It was noted that when using the cross-validation technique, the accuracies for classifying very young (1 day) and old (9 and 15 days) was as high as 100% for both fresh and preserved samples. However, 6-8 days old mosquitoes were less accurately predicted as 7 days was nominated as the age defining young and the old ages in this and the previous age classification models [26, 27]. This age enables the distinction of female mosquitoes that are more likely to harbour mature parasites (sporozoites) in their salivary glands (≥7 days old) from those that are unlikely to be infectious (<7 days old). That is because 1-2 days are required for the maturation of the female mosquito before a blood meal is taken, and then malaria parasites acquired by females from an infected blood meal require a lengthy period of development inside the mosquito before they can be transmitted. This period is known as the Extrinsic Incubation Period (EIP). Depending on the environmental temperature, this period is estimated to be about 9-15 days for Anopheles mosquitoes that transmit malaria parasites . Therefore, Anopheles must be at least 11 days old (2 days after enclosure and 9 days for EIP) to be able to transmit malaria.
When age was considered as a binary variable (young; < 7 d old and old; ≥7 d old), binary logistic regression enabled a multivariate analysis of the effects of RNAlater® preservation, strain and actual age on age prediction accuracy. A clear decrease in the likelihood of an age misclassification was observed when mosquitoes were preserved in RNAlater® over fresh mosquitoes. The greatest effect on age prediction accuracy was the actual age of the mosquitoes for both datasets. Interpretation of the within-age effects was not straightforward; however, there was a tendency for mosquitoes with an actual age furthest from the cut-off age of 7 d to have a lower likelihood of a misclassification. As may be expected, the likelihood of a misclassification of age did not differ between strains.
Age and species identification in any mosquito vector control intervention is a vital success determinant of that intervention and thus plays an important part in vector control programmes. This and our previous studies on NIRS provide evidence to support the application of NIRS as a rapid assessment tool for vector control interventions targeting An. gambiae s.s. and An. arabiensis to measure relative species abundance and survival characteristics. NIRS age and species classification has great potential for evaluation of the epidemiology and control of mosquito borne diseases and the ability to work with preserved specimens enables this technique to be applied under difficult field conditions.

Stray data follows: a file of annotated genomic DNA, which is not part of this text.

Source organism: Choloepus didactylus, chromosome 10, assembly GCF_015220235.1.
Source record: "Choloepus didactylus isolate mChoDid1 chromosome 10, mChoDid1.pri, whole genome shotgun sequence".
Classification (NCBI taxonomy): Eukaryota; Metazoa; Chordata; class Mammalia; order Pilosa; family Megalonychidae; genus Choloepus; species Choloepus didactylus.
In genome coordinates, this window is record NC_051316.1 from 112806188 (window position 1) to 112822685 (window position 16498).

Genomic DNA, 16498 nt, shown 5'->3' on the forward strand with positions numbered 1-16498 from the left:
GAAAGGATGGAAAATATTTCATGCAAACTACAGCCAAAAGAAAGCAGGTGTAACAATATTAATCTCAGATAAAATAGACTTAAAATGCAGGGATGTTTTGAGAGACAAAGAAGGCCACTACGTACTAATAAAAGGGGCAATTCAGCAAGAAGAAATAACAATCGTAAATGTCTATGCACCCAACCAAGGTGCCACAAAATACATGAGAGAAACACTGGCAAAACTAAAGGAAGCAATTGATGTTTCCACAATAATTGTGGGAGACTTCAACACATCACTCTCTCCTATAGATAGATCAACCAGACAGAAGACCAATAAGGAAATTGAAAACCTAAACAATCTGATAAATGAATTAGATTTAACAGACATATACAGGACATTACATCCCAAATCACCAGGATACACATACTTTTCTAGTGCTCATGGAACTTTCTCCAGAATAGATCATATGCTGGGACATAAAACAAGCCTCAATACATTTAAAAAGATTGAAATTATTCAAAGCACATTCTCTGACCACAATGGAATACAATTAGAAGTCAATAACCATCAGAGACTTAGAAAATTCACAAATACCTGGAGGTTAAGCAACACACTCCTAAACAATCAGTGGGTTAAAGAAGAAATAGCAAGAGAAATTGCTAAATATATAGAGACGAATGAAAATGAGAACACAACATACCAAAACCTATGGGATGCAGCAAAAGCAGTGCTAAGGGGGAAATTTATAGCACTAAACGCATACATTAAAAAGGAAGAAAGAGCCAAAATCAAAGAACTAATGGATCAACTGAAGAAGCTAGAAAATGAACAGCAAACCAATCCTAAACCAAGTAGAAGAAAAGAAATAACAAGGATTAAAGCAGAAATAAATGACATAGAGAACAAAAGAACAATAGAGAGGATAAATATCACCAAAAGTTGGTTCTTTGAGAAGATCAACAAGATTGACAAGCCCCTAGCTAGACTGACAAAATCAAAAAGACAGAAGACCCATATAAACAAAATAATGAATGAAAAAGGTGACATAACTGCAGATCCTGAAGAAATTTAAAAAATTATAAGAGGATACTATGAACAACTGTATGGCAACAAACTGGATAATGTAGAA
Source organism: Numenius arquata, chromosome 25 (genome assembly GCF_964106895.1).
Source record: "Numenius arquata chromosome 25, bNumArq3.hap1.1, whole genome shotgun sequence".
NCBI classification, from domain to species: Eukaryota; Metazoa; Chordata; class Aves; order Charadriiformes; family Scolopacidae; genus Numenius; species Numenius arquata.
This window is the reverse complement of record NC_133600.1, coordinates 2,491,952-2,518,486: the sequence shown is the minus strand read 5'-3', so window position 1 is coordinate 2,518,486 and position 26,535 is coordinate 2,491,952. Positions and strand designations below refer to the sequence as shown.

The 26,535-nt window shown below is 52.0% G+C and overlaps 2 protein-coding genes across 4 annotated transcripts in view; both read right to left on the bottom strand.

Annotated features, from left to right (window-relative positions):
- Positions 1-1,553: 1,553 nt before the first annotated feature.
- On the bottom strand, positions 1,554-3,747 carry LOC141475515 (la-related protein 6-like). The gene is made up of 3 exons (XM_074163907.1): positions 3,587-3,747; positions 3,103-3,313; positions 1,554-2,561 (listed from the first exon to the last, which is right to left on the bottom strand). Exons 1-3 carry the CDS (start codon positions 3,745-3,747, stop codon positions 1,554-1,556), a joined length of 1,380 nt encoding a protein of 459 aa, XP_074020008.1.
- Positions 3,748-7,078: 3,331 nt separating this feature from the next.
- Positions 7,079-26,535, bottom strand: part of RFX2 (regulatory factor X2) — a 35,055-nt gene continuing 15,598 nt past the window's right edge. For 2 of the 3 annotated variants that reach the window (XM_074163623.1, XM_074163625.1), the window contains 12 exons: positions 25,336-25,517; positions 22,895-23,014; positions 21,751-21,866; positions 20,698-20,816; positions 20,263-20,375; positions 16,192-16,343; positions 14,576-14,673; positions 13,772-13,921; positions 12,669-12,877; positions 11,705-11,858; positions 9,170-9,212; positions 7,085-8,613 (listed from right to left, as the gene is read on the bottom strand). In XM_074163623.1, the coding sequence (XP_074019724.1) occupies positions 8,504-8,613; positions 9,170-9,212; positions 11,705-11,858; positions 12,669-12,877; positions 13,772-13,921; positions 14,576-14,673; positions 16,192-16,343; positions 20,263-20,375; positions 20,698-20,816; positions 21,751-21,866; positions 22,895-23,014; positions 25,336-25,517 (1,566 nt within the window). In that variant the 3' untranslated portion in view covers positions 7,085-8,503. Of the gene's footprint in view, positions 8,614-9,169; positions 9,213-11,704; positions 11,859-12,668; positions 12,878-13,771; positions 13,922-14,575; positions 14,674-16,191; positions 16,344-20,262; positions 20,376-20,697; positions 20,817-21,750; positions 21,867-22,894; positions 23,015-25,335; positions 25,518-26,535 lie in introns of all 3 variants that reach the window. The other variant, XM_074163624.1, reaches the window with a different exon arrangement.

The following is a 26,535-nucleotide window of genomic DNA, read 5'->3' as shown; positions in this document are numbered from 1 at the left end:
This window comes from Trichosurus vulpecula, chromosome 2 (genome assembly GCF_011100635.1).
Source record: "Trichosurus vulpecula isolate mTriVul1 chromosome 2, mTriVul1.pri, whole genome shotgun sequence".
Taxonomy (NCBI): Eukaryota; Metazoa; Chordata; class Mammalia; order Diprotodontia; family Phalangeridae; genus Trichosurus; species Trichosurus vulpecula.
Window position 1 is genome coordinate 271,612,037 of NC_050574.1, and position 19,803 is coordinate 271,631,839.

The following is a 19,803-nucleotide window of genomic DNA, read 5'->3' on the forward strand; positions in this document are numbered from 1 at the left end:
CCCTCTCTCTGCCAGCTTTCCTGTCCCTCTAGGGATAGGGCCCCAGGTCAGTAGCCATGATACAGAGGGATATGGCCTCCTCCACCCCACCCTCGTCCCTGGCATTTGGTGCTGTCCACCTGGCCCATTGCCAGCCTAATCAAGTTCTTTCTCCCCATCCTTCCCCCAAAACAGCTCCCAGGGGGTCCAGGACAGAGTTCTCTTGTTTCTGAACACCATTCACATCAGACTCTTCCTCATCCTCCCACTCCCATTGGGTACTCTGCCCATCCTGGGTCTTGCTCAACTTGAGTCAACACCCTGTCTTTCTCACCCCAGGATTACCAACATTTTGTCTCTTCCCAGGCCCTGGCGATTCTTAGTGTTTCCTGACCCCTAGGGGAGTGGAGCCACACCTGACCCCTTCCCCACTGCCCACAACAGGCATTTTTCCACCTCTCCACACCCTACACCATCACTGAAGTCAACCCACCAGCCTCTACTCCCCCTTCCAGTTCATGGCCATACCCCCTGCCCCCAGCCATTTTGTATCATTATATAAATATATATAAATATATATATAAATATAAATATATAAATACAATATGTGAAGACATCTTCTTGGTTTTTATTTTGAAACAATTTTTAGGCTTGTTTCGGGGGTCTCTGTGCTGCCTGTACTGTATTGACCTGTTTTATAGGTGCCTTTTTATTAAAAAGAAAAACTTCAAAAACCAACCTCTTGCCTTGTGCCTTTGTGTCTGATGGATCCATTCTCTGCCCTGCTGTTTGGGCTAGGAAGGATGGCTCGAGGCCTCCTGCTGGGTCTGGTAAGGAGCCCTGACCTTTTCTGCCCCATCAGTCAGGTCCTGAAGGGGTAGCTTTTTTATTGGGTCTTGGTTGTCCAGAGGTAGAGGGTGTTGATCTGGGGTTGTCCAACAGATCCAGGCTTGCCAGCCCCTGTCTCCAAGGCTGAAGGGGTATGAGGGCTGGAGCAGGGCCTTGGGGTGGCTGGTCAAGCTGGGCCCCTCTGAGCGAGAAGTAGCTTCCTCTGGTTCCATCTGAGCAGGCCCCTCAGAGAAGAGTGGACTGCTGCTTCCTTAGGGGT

The results presented herein show age and species can be predicted from fresh mosquitoes with accuracies similar to those achieved from insects preserved in RNAlater®. This dataset could be used to develop calibrations to predict age and species from lab-reared insects, but further work is needed to develop robust calibrations to include other sibling species, influences of physiological variations, wild mosquitoes, etc. These results were obtained from samples stored at -20°C, but no difference is expected if samples are stored at other temperatures or time intervals recommended by Ambion.
In summary, RNAlater® can be used to preserve samples for subsequent age-grading and species identification by NIRS with reasonable confidence when compared to scans from fresh mosquitoes. This is a significant step forward as samples can have extended preservation time for later processing from the most challenging field locations. Costs associated with RNAlater® are estimated at 3-13 cents for a pool of 5 mosquitoes. Although an ideal situation would allow longer preservation at room temperature, the ability to stabilize samples en route from remote field locations is a significant step forward for the use of NIR technology. Additional work should focus on developing robust calibrations to predict the age and species of several other strains from diverse ecological settings.
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We thank Paul Howell (Malaria Research and Reference Reagent Resource Center, CDC) for providing mosquitoes; Tinea Graves and KaraJo Sprigg for rearing mosquitoes at KSU; Ally Daraja for rearing mosquitoes at IHI; and Peter O'Rourke (QIMR) for advice with statistical analysis. Thanks also to Hassan Mtambala, Peter Pazia, Daniel Lugiko, Nuru Nchimbi and Japheth Kihonda of IHI for their technical assistance. This study was supported by the Bill & Melinda Gates Foundation (awards 51431 and 45114), a National Health and Medical Research Council, Australia, programme grant (496601), NIH grant P20RR017686 subaward to KM, as well as a Research Career Development Fellowship (076806) provided to GFK by the Wellcome Trust, and IAEA fellowship funding provided to FED.
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The authors declare that they have no competing interests.
FED and KMD conceived the study; RAW, KM, SM, GFK, and FED designed the experiments; MS and KMD collected data; MS, KHSP, LH, GFK, and FED analysed the data; MS and FED drafted the manuscript. All authors reviewed and approved the final manuscript.